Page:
TJP. Photo: New Photography Studios

TJP. Photo: New Photography Studios

Whilst the WWE Cruiserweight Classic (CWC) introduced a lot of wrestling fans to TJP he was far from a fresh face on the wrestling scene. Before winning the tournament and becoming the first man to hold the revived WWE Cruiserweight Championship TJP had been touring the globe competing for every major wrestling promotion there is. Now that TJP has left WWE he is back plying his trade on the independent circuit as he prepares to compete in yet another prestigious tournament, the New Japan Pro Wrestling (NJPW) ran Super J-Cup.

During a recent stop in Sydney at Wrestling GO! we had some time to sit down with the self-proclaimed ‘cruisergreat’ to discuss his journey through wrestling, rediscovering his passion for the art form and his thoughts on the talent here in Australia.

For TJP he describes his wrestling journey as “crazy” right from the outset. As a kid he loved watching wrestling and described himself as “a hound” for it. A passion which saw TJP watching all types of wrestling and amassing a library of between 500-1000 tapes, which he still has to this day. By watching such a diverse mixture of wrestling from around the globe TJP developed quite an extensive knowledge of the path many of his favourite wrestlers took before becoming major stars.

“I grew up on Tiger Mask, Dynamite Kid, Eddie [Guerrero], Dean Malenko, Chris Benoit and Chris Jericho. I knew these guys all came through the NJPW junior system so that always the thing that I wanted the most but I always thought ‘god knows how that will ever happen.’”

Much to his surprise, NJPW would be the first of many goals TJP would achieve in wrestling.

“New Japan recruited me right out of high school, so I went from English class right into Korakuen Hall and the Tokyo Dome,” recalled TJP. “It all went by so fast that I didn’t realise the impact of being that young and being over there. But now that I look back I realise how special that was and don’t think anybody will ever beat that record because I was only 18 which is so young.”

Given his prodigious resume, TJP was one fo the first names chosen by WWE for the CWC tournament in 2016, an honour which he is still very proud of.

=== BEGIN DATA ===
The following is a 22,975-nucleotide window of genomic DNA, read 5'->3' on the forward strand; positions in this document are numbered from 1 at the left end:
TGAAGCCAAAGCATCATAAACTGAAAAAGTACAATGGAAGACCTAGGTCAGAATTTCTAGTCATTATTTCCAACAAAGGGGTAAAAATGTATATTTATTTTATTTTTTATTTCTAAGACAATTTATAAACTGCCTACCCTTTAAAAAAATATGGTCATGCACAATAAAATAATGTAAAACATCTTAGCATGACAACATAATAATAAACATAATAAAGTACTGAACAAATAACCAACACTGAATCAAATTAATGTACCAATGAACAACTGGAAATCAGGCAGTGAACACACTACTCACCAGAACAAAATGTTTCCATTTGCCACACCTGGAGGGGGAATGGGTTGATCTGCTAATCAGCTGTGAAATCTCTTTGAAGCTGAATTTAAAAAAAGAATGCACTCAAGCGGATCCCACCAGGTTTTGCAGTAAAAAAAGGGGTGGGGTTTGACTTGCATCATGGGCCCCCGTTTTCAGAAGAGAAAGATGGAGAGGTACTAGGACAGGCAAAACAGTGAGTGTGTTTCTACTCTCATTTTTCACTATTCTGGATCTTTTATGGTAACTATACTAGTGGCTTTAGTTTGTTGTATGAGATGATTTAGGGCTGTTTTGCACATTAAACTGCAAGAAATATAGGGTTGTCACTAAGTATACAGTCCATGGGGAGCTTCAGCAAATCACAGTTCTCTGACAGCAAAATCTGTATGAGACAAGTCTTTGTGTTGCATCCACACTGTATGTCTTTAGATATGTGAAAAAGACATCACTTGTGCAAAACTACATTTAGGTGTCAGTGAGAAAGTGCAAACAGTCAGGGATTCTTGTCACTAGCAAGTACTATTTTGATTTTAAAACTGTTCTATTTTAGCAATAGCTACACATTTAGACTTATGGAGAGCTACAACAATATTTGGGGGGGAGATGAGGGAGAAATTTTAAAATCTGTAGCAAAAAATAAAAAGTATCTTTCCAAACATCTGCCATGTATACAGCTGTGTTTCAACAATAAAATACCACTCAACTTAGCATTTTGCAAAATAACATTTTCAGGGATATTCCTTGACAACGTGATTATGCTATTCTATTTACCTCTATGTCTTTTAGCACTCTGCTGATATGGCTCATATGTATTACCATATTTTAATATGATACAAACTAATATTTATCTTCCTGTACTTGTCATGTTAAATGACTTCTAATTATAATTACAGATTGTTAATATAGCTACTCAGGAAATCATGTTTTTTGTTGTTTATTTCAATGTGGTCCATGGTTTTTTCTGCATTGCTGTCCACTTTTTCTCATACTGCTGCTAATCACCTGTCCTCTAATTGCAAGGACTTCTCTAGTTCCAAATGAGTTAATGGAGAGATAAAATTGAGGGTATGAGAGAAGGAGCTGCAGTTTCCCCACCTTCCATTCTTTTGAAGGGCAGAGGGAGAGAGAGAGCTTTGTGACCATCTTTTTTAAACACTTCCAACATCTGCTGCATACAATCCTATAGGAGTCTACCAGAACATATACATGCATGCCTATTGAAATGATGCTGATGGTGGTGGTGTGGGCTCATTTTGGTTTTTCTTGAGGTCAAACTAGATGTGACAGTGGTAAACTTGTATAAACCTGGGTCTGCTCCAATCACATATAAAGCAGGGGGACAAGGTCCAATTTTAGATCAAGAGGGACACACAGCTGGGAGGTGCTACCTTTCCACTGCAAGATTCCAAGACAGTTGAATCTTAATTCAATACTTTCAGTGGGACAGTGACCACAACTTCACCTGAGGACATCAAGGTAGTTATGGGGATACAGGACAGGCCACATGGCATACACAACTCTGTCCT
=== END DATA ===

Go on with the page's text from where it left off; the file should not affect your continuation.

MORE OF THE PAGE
“That tournament changed the perception of how that company sees guys of our size. To be able to be at the forefront of something which opened up the doors for this entire generation is something that I’m really proud of.”

Upon winning the CWC TJP would join WWE full-time as part of their revived cruiserweight division. During his three year stay in WWE though TJP would see his passion and enjoyment of wrestling dwindle. When speaking with J.A.M it was clear that TJP didn’t hold any ill-will towards WWE, it was simply a matter of the system being different there because of the television show format requirements.

“I used to be so happy to just get in the ring. Even if it was just for five minutes, no matter where I was. It didn’t matter how bad life was if I could just get int the ring those five minutes cured everything. It was so weird there though, WWE was the first place that I didn’t feel that anymore.”

Now that TJP has returned to the independent circuit he says he is “very much” enjoying the art of wrestling again. This regained enjoyment is based on his ability to “wrestle anywhere and whoever” he likes.

Whilst in Australia TJP will lock up with Michael Spencer, Damian Slater (who also competed in the CWC, but never crossed paths with TJP) and Matty Wahlberg. When we spoke with TJP shortly after his match with Michael Spencer he was very impressed by the level of talent in Australia.

“Spencer was incredible, he really exceeded my expectations of how good he would be… I was really impressed with a lot of the women as well. I think you have a really balanced, fun and talented crew here. I’m really looking forward to my match [against Matty Wahlberg] at the end of the month!”

Before he takes on Matty Wahlberg at Pro Wrestling Australia (PWA) though TJP has his sights set on yet another prestigious tournament, the Super J-Cup. Thought his career TJP has desperately wanted to participate in this tournament. However, due to the infrequency with which it is run it had been a tournament which had alluded him.

“I never thought I’d get the chance to compete in a Super J-Cup because it’s the most rare of things.”

Should TJP advance out of the first there is a tantalising prospect of him squaring off with Australia’s own Robbie Eagles, something which was very appealing to TJP.

“Hopefully we’ll get to do it in the future. If not now we may have to do it in Tokyo.”

Follow TJP on Twitter & Instagram @MegaTJP

Buy tickets to see TJP wrestle.

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